"Making Women's Human Rights in the Vernacular: Navigating the Culture/Rights Divide"
Thursday, February 26, 2009
Sally Engle Merry is Professor of Anthropology and Director of the Law and Society Program at New York University. Her recent books include Colonizing Hawai‘i: The Cultural Power of Law (Princeton University Press, 2000), Human Rights and Gender Violence: Translating International Law into Local Justice (University of Chicago Press, 2006), and The Practice of Human Rights: Tracking Law between the Local and the Global (co-edited with Mark Goodale; Cambridge University Press, 2007). She is past president of the Law and Society Association and the Association for Political and Legal Anthropology and a member of the Executive Board of the American Anthropological Association and of the Law and Society Association. The Law and Society Association awarded her the Hurst Prize for Colonizing Hawai‘i in 2002 and the Kalven Prize for overall scholarly contributions to sociolegal scholarship in 2007.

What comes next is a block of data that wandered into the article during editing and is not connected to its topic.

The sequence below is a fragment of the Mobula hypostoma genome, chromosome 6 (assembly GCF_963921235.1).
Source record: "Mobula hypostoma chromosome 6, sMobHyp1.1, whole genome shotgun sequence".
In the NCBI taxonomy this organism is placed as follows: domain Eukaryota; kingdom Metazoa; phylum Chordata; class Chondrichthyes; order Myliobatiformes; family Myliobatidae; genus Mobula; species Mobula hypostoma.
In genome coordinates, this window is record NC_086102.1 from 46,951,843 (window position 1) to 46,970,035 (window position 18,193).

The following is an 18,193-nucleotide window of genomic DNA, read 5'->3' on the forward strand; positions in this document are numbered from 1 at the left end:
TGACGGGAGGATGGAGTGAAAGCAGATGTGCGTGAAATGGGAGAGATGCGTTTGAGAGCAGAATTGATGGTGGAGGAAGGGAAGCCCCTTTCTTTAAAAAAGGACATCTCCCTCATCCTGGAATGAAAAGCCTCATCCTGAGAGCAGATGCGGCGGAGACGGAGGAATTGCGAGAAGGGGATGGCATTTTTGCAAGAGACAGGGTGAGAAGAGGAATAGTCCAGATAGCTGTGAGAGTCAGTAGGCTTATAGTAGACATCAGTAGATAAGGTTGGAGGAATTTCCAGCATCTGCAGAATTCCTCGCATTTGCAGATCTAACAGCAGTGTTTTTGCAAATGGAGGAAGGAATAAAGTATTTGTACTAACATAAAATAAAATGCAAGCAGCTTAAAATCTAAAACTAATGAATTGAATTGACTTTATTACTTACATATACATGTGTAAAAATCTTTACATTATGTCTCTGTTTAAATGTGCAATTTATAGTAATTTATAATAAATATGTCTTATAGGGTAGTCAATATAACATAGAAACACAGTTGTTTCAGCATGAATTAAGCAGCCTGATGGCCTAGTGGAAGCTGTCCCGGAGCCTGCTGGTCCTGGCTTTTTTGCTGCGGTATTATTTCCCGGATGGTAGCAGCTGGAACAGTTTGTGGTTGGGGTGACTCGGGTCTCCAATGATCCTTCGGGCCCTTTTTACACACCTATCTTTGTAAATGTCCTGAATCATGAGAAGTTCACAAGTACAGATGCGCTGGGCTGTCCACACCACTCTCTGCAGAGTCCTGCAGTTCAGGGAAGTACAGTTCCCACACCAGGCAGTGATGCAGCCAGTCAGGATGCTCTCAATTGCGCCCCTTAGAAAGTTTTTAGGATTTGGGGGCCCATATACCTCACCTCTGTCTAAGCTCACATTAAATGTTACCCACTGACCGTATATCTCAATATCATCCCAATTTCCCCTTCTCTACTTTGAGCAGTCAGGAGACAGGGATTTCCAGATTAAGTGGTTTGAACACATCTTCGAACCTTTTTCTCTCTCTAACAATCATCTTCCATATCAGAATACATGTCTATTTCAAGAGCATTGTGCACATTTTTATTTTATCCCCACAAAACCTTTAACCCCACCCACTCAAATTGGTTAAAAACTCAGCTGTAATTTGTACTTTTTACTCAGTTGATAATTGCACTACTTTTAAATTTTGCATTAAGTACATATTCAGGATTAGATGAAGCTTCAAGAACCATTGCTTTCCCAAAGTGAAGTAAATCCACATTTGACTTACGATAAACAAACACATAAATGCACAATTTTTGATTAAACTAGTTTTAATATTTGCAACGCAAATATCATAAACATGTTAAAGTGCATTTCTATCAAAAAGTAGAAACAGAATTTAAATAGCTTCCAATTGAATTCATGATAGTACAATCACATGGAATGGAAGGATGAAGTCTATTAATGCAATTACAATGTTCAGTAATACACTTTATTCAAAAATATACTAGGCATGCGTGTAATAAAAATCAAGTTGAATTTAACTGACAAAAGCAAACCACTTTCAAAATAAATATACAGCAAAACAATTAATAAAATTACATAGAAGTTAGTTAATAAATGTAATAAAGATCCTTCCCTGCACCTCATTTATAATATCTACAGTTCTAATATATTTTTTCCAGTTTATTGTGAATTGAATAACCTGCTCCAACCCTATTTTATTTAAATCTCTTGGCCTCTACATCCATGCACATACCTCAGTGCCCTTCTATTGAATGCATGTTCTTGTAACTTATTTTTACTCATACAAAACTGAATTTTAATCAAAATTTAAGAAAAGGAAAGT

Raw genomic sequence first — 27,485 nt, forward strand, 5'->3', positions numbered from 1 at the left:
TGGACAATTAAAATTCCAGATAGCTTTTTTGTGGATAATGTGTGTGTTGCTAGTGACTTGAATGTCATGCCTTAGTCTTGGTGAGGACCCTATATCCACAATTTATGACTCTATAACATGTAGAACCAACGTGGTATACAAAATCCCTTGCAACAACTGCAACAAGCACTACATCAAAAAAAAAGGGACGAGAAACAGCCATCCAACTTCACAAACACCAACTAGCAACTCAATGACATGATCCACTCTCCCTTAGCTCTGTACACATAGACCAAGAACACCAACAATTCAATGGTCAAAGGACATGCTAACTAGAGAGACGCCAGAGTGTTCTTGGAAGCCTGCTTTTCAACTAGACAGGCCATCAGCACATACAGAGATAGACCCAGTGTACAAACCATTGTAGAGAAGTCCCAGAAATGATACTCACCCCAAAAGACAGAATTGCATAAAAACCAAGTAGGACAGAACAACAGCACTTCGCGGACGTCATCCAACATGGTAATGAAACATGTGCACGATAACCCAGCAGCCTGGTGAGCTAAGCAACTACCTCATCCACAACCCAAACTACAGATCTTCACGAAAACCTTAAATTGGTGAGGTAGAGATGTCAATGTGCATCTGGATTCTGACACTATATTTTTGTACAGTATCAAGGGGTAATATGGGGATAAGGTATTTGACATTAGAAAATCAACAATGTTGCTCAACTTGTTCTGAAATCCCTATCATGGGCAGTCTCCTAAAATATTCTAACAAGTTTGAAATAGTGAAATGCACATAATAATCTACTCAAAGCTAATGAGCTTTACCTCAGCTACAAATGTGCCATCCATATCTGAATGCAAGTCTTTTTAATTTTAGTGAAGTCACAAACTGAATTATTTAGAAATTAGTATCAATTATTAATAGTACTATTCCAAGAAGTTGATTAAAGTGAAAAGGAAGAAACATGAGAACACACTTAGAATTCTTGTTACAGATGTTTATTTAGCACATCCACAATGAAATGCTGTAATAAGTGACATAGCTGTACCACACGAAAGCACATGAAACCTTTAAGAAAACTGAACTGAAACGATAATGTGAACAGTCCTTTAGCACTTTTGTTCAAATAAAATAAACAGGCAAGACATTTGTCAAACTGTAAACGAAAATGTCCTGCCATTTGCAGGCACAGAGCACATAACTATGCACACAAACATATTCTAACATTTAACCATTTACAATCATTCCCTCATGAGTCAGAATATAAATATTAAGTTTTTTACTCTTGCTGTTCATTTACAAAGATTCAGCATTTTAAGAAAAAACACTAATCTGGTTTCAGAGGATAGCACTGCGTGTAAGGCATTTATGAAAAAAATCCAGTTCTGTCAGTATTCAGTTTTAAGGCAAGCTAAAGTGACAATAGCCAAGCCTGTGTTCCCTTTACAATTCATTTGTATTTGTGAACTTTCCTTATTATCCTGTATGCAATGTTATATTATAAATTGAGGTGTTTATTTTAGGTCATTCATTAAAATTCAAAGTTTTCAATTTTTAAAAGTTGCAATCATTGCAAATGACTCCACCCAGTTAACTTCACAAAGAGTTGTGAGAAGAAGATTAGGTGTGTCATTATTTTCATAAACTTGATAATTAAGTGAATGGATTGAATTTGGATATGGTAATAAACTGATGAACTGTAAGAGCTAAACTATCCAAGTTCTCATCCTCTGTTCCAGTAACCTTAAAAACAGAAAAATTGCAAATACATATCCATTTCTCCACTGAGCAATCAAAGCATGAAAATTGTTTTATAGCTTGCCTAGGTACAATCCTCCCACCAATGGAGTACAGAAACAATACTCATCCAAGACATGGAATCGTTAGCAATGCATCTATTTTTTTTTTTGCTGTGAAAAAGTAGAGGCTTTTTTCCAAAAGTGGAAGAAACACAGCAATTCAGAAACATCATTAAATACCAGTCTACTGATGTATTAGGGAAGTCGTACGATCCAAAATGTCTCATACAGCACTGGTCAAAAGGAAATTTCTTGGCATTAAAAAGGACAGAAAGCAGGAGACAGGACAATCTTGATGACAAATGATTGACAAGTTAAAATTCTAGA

Women's human rights expose the conflict between culture and rights with particular force. However, a close analysis of the processes by which ideas of women's human rights are remade in the vernacular by NGOs in Peru, China, India, and the USA suggests that in practice, these differences are handled less by confrontation than by negotiation and translation. Instead of viewing human rights as a philosophy located on the cusp of culture and rights, it is preferable to see it as a form of social action. With this conception in mind, Professor Merry will discuss human rights in practice as an uneasy symbiosis of law and social movements. She will also talk about how these two forms of human rights activism can be complementary but also differ in approach, ideology, and strategy, in hopes that examining these differences wil provide a new perspective on the apparent opposition between culture and rights.